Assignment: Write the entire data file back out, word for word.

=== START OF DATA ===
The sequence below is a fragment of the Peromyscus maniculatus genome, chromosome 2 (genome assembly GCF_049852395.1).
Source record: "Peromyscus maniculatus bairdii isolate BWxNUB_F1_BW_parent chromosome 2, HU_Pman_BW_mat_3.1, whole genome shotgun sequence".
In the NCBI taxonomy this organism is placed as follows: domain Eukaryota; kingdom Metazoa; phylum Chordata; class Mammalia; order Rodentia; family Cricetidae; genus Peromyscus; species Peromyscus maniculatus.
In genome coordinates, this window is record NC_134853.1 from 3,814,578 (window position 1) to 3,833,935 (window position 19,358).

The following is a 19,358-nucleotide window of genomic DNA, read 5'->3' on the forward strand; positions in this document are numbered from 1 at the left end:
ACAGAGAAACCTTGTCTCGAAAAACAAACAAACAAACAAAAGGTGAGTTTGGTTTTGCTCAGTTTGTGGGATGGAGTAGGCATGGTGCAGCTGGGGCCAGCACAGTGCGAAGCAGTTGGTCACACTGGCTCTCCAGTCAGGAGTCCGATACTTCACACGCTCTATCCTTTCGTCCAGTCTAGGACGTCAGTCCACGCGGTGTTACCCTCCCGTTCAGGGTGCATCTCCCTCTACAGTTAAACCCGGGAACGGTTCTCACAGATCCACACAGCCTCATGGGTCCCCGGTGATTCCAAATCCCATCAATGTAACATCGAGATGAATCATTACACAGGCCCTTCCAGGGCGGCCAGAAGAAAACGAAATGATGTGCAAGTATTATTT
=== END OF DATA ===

The sequence below is a fragment of the Peromyscus maniculatus genome, chromosome 2 (genome assembly GCF_049852395.1).
Source record: "Peromyscus maniculatus bairdii isolate BWxNUB_F1_BW_parent chromosome 2, HU_Pman_BW_mat_3.1, whole genome shotgun sequence".
In the NCBI taxonomy this organism is placed as follows: domain Eukaryota; kingdom Metazoa; phylum Chordata; class Mammalia; order Rodentia; family Cricetidae; genus Peromyscus; species Peromyscus maniculatus.
In genome coordinates, this window is record NC_134853.1 from 3,814,578 (window position 1) to 3,833,935 (window position 19,358).

The following is a 19,358-nucleotide window of genomic DNA, read 5'->3' on the forward strand; positions in this document are numbered from 1 at the left end:
ACAGAGAAACCTTGTCTCGAAAAACAAACAAACAAACAAAAGGTGAGTTTGGTTTTGCTCAGTTTGTGGGATGGAGTAGGCATGGTGCAGCTGGGGCCAGCACAGTGCGAAGCAGTTGGTCACACTGGCTCTCCAGTCAGGAGTCCGATACTTCACACGCTCTATCCTTTCGTCCAGTCTAGGACGTCAGTCCACGCGGTGTTACCCTCCCGTTCAGGGTGCATCTCCCTCTACAGTTAAACCCGGGAACGGTTCTCACAGATCCACACAGCCTCATGGGTCCCCGGTGATTCCAAATCCCATCAATGTAACATCGAGATGAATCATTACACAGGCCCTTCCAGGGCGGCCAGAAGAAAACGAAATGATGTGCAAGTATTATTT